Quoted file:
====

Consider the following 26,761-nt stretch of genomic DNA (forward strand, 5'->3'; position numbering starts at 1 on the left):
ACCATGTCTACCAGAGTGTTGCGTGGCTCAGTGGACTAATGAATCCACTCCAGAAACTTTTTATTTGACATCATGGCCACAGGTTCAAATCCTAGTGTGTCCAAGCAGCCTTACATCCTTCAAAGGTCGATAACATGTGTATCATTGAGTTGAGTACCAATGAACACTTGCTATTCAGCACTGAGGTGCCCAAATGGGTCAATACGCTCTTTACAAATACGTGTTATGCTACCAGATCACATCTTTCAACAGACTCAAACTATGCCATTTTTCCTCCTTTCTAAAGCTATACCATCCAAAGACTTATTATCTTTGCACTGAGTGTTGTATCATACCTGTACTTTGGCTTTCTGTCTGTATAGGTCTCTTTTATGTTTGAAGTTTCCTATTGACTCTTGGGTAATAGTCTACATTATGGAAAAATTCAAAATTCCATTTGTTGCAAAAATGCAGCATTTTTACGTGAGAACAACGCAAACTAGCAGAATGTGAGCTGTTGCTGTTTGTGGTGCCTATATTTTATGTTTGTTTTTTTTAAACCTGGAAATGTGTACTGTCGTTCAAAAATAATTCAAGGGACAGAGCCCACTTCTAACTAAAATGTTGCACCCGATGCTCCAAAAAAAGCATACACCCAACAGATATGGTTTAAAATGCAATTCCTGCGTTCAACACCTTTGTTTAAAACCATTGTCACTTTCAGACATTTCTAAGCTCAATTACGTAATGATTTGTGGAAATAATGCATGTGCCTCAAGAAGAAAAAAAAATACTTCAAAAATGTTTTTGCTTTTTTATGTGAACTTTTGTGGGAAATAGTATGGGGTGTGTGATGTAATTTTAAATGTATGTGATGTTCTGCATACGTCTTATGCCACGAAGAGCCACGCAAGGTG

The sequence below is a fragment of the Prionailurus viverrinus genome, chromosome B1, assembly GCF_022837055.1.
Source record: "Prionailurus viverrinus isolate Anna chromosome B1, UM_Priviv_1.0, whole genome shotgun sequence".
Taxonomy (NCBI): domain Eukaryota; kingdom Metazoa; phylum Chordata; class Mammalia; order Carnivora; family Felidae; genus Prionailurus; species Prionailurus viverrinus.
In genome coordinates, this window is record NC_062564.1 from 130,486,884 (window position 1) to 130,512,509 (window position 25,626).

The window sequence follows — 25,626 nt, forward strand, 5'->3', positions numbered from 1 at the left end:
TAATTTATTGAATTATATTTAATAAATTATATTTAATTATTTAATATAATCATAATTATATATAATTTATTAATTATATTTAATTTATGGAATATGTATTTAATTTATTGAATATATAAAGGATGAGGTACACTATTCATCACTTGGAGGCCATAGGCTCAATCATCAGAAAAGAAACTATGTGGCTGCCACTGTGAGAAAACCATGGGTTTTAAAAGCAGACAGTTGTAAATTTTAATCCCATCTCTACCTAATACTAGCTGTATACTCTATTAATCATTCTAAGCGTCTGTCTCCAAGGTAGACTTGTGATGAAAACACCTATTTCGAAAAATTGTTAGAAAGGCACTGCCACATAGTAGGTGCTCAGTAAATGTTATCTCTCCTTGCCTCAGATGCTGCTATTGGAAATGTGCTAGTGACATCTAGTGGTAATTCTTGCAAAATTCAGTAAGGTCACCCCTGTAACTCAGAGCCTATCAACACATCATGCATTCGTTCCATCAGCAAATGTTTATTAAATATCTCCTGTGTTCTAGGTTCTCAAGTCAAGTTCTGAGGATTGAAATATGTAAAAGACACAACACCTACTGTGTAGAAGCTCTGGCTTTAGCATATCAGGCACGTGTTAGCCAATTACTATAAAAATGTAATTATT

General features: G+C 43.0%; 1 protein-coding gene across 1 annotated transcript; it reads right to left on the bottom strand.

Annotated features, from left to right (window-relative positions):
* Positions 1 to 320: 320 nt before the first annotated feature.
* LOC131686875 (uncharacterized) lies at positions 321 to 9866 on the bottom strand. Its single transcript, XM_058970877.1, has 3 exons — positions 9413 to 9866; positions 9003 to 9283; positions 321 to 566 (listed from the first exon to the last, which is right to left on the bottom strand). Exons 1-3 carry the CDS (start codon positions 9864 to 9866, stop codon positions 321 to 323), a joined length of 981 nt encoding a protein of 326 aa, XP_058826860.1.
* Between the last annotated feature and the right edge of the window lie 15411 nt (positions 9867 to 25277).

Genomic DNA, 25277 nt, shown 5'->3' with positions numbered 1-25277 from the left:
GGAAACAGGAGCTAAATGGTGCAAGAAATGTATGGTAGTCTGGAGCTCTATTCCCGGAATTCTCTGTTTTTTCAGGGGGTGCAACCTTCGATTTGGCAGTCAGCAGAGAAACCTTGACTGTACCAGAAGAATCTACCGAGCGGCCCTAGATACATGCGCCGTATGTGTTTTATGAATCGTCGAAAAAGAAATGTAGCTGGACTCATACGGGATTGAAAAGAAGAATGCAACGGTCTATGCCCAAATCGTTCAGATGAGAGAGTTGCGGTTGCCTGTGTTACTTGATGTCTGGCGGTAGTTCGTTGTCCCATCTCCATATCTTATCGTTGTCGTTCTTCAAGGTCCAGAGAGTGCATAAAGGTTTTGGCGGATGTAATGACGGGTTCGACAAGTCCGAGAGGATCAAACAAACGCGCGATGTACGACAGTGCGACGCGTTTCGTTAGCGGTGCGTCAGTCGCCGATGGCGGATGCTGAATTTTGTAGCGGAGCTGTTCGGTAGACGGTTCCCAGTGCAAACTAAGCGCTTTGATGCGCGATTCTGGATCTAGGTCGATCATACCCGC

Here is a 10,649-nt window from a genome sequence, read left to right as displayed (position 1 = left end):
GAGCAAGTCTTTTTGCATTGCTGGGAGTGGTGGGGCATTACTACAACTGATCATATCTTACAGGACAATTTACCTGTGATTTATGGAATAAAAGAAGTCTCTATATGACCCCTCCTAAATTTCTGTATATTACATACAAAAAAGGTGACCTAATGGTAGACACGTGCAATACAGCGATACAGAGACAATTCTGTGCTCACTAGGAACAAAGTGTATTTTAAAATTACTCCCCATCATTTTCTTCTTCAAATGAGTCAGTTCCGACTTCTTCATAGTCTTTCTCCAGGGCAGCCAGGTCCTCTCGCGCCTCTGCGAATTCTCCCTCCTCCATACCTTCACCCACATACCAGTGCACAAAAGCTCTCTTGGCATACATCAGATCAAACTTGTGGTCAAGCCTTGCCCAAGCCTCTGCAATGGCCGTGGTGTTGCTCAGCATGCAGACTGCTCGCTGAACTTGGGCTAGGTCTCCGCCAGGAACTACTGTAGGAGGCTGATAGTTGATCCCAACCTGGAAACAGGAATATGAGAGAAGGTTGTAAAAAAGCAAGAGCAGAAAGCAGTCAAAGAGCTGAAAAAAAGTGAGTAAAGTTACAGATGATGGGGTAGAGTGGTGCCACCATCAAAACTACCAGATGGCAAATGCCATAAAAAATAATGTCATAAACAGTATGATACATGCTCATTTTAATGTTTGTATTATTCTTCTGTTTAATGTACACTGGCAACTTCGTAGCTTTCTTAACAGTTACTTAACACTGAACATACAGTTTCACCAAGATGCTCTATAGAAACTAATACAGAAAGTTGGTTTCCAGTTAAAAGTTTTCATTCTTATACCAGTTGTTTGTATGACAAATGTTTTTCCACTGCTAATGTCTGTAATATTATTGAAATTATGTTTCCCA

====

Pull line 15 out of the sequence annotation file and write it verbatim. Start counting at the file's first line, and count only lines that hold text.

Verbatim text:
GGAAACAGGAGCTAAATGGTGCAAGAAATGTATGGTAGTCTGGAGCTCTATTCCCGGAATTCTCTGTTTTTTCAGGGGGTGCAACCTTCGATTTGGCAGTCAGCAGAGAAACCTTGACTGTACCAGAAGAATCTACCGAGCGGCCCTAGATACATGCGCCGTATGTGTTTTATGAATCGTCGAAAAAGAAATGTAGCTGGACTCATACGGGATTGAAAAGAAGAATGCAACGGTCTATGCCCAAATCGTTCAGATGAGAGAGTTGCGGTTGCCTGTGTTACTTGATGTCTGGCGGTAGTTCGTTGTCCCATCTCCATATCTTATCGTTGTCGTTCTTCAAGGTCCAGAGAGTGCATAAAGGTTTTGGCGGATGTAATGACGGGTTCGACAAGTCCGAGAGGATCAAACAAACGCGCGATGTACGACAGTGCGACGCGTTTCGTTAGCGGTGCGTCAGTCGCCGATGGCGGATGCTGAATTTTGTAGCGGAGCTGTTCGGTAGACGGTTCCCAGTGCAAACTAAGCGCTTTGATGCGCGATTCTGGATCTAGGTCGATCATACCCGC